You and your family are traveling along the interstate in a mid-distance driving trance. The radio hums softly and the children make small noises as they play with their electronic gadgets. The cruise control and lane assist seem to do most of the work for you, but you aren’t about to pretend the car can safely drive itself, so you diligently keep your hands on the wheel and two eyes on the road.
Suddenly, a small bag blows out of the truck’s bed in front of you and flutters near as you approach, but your car slams on the brakes without any warning or directive from you. This brings the car to an immediate and uncomfortable stop, causing the vehicle behind you to squarely rear-end you. It turns out that the bag covered one of the sensors used to detect stationary objects and the vehicle’s autopilot system initiated the brakes.
Technology has been a double-edged sword since, well, double-edge swords. For example, it constantly saves us from making glaring errors with spell check, but then it also autocorrects and makes errors of its own. Likewise, it keeps pilots from making small landing errors, but when problems do arise, the pilots then don’t have adequate experience to deal with it. New technology may cause more accidents, but it may also bring new kinds of variables to who causes the accidents and how they occur.
As scary as some of this sounds, these advancements are important to saving lives, but as with any new technology or new use of old technology, accidents and unforeseen problems will arise. When these accidents lead to personal injury, property damage, or death, you should know everything you can about the recent history of accidents due to new autopilot programs and other driver-assistance technologies.
There have been accidents due to airplane, commercial shipping, private vehicle, aerial drone, and even robotic vacuum technologies. Ship crews have run into bridges and onto sand shoals because they were paying too much attention to other things, assuming that the autopilot would be fine on its own. The quality of these devices combined with a focus on profit has pushed some companies and captains to use faster—but more dangerous routes—to reach their destinations.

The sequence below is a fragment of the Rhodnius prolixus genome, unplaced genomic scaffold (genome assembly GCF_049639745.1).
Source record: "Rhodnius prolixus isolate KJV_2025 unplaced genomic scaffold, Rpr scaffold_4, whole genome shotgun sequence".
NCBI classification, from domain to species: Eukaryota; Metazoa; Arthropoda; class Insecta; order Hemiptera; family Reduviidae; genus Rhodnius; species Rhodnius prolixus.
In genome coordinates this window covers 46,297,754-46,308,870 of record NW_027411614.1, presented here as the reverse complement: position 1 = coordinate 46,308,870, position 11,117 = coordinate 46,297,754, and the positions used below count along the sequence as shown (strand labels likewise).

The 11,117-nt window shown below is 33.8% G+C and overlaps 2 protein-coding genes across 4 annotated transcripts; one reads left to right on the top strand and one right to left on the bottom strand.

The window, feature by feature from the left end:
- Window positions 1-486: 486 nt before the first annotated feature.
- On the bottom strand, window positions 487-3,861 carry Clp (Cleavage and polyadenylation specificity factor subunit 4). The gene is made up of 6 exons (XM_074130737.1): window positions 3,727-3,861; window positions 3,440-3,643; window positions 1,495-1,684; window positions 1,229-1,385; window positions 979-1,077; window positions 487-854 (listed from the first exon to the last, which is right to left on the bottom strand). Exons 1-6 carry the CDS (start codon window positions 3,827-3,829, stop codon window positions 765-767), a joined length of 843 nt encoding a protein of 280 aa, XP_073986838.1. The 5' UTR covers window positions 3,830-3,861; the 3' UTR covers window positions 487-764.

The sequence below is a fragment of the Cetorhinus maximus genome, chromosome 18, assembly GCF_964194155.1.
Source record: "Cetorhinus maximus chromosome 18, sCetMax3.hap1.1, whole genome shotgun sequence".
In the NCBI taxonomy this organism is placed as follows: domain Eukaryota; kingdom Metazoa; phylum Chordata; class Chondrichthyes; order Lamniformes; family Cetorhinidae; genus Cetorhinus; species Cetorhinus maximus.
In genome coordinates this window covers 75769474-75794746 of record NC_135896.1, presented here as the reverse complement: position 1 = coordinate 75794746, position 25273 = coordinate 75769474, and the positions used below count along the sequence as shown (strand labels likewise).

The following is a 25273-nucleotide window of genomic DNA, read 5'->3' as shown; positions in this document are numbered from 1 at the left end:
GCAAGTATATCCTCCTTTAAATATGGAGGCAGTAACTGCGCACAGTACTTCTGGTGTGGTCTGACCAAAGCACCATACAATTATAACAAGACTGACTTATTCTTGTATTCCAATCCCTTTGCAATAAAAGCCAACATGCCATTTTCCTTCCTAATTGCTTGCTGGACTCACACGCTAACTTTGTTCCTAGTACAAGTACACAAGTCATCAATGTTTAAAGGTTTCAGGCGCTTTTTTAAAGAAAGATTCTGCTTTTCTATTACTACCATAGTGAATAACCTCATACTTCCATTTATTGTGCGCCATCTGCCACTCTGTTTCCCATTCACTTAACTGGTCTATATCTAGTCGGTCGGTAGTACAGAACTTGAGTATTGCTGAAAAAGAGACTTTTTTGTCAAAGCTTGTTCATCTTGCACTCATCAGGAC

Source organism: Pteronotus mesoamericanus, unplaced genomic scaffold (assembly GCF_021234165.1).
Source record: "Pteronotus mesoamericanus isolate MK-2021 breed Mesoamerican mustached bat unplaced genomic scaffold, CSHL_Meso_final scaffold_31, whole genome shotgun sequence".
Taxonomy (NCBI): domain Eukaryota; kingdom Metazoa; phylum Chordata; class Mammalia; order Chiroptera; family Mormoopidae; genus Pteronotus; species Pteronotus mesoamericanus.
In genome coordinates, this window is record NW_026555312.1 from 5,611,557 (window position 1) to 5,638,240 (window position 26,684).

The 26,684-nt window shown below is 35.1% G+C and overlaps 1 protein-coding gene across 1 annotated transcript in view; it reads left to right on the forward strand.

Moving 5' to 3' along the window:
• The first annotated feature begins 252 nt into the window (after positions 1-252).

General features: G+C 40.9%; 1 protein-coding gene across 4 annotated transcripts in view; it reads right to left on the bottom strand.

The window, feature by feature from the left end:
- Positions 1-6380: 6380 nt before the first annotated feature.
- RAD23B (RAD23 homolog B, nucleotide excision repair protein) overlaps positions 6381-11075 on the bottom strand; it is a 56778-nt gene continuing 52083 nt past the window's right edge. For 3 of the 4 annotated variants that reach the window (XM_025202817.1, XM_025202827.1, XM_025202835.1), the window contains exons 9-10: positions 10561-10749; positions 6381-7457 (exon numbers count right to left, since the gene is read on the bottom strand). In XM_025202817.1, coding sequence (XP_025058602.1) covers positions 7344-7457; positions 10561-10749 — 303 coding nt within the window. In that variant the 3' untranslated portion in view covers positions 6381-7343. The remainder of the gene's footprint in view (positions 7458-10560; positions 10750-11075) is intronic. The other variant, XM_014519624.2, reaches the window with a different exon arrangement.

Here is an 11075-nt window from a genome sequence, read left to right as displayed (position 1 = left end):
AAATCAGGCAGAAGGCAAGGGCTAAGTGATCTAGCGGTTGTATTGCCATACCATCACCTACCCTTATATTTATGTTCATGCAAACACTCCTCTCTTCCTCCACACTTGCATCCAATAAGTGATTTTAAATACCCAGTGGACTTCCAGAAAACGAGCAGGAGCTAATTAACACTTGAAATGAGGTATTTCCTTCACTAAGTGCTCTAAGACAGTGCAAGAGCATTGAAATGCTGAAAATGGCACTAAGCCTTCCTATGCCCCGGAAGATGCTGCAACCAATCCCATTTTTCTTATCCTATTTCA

We now have to deal with cell phones, GPS units, climate controls, FM and satellite radios, dashboard TVs, reverse-cams, and other technologies while trying to stay on the road. Every accident happens fast. Over reliance on technology can lead to overstimulation and driver distraction. Distraction in a half-ton machine traveling at sixty miles per hour is very deadly.
If you have been injured in an accident and you think it may have something to do with human error mixed with a dependence on technology, you deserve to know the truth. Please contact an attorney from Denena Points, PC to find out if you are owed financial compensation.
Give us a call at 713-807-9500 or contact us online to schedule your free, no-obligation consultation.